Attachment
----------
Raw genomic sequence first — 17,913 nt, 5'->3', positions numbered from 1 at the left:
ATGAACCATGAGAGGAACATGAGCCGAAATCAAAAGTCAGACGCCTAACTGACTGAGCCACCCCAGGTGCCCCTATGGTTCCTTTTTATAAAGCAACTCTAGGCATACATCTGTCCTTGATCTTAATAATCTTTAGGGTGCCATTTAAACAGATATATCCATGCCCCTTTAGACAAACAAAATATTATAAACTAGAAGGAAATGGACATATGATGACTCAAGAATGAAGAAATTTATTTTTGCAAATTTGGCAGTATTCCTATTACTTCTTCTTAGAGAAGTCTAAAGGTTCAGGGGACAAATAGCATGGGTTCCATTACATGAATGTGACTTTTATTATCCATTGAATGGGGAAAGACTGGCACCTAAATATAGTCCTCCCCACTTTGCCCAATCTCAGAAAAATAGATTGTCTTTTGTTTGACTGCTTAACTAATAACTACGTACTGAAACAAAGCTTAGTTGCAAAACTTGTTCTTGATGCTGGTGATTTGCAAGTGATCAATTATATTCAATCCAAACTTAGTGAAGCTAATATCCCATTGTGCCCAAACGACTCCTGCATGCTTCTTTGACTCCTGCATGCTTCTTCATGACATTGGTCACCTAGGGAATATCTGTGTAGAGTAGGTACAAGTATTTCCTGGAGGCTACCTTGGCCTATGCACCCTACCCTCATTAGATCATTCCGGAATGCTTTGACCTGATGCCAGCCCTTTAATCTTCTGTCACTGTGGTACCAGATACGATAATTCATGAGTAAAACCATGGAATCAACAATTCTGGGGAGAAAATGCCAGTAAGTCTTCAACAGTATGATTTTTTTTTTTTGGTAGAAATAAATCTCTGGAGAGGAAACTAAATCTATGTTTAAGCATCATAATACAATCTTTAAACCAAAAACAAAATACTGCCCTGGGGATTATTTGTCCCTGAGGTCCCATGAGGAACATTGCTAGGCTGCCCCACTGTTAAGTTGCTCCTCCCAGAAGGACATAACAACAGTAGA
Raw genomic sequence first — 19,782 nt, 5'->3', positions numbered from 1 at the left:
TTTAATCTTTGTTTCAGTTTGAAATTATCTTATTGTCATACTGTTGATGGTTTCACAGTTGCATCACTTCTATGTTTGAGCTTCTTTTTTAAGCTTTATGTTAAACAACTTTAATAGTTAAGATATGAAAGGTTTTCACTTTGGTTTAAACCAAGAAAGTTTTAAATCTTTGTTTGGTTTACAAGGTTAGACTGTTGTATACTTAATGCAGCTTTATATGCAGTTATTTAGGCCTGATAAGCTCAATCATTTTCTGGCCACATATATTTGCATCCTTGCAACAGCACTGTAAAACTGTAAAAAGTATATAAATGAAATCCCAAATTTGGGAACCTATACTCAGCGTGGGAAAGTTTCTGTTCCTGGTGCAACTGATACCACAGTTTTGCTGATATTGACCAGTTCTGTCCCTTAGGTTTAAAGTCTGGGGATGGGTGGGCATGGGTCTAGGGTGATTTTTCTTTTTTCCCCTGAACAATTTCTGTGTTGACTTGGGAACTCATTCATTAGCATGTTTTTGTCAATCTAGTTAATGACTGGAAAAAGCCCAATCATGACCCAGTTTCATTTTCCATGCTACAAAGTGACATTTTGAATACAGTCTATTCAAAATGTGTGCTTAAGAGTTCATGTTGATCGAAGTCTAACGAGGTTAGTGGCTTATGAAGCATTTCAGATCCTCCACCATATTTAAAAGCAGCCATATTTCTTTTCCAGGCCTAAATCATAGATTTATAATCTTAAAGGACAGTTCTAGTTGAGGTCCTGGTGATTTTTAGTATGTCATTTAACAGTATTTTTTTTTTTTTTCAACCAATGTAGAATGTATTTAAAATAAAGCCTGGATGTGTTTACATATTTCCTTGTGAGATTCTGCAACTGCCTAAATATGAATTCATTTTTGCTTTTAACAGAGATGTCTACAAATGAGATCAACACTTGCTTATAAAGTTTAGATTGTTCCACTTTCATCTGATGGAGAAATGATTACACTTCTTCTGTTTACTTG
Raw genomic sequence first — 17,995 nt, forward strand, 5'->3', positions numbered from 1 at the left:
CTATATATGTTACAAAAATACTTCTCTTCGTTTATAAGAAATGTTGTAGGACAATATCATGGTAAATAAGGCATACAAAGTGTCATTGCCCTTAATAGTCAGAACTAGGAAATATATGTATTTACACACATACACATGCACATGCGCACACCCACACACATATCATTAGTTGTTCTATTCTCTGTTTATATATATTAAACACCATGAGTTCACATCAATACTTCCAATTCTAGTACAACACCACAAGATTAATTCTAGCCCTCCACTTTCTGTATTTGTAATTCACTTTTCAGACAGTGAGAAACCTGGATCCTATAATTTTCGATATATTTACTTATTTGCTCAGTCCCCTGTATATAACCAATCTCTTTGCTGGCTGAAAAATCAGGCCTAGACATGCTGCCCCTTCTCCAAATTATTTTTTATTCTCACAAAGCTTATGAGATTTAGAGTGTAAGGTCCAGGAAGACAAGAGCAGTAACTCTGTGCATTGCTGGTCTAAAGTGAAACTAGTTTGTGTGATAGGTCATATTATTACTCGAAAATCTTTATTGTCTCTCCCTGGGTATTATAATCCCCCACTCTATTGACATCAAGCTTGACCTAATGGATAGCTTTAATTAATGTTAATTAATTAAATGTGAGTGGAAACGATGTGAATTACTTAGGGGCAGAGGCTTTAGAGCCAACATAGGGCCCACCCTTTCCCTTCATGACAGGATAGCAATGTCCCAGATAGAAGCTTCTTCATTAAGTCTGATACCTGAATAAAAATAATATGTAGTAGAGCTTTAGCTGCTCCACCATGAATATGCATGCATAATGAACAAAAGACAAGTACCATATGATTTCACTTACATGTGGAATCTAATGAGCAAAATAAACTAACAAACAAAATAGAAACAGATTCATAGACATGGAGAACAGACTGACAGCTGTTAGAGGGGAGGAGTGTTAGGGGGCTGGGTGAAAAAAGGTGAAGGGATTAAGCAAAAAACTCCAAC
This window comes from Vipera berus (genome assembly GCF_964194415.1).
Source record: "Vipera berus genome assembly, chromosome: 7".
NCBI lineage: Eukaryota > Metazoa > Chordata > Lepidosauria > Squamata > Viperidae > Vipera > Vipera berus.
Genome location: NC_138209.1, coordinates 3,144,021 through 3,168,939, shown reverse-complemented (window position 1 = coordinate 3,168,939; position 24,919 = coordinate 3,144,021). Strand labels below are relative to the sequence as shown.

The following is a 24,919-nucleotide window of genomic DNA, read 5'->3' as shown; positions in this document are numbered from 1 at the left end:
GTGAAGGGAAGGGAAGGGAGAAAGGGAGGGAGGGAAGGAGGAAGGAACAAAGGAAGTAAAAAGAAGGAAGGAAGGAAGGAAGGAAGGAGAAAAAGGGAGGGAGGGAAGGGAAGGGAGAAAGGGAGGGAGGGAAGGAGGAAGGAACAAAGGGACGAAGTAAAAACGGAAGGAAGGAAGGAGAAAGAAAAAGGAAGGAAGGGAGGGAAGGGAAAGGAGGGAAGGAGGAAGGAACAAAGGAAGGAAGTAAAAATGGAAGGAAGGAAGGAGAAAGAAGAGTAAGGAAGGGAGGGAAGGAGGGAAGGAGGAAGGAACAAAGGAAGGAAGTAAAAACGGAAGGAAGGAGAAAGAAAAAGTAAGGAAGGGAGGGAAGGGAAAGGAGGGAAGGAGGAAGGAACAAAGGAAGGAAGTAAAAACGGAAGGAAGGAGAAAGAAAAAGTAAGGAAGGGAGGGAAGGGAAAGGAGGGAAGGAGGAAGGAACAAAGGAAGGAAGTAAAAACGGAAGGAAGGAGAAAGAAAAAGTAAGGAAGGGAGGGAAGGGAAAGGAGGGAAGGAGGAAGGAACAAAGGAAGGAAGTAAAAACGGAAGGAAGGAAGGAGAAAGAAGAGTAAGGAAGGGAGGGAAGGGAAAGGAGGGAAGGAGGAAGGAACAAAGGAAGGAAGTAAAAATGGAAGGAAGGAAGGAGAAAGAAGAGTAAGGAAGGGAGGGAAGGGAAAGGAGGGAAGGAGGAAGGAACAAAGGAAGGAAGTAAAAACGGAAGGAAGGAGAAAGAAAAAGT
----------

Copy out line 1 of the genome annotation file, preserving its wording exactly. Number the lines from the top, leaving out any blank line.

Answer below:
Raw genomic sequence first — 17,913 nt, 5'->3', positions numbered from 1 at the left: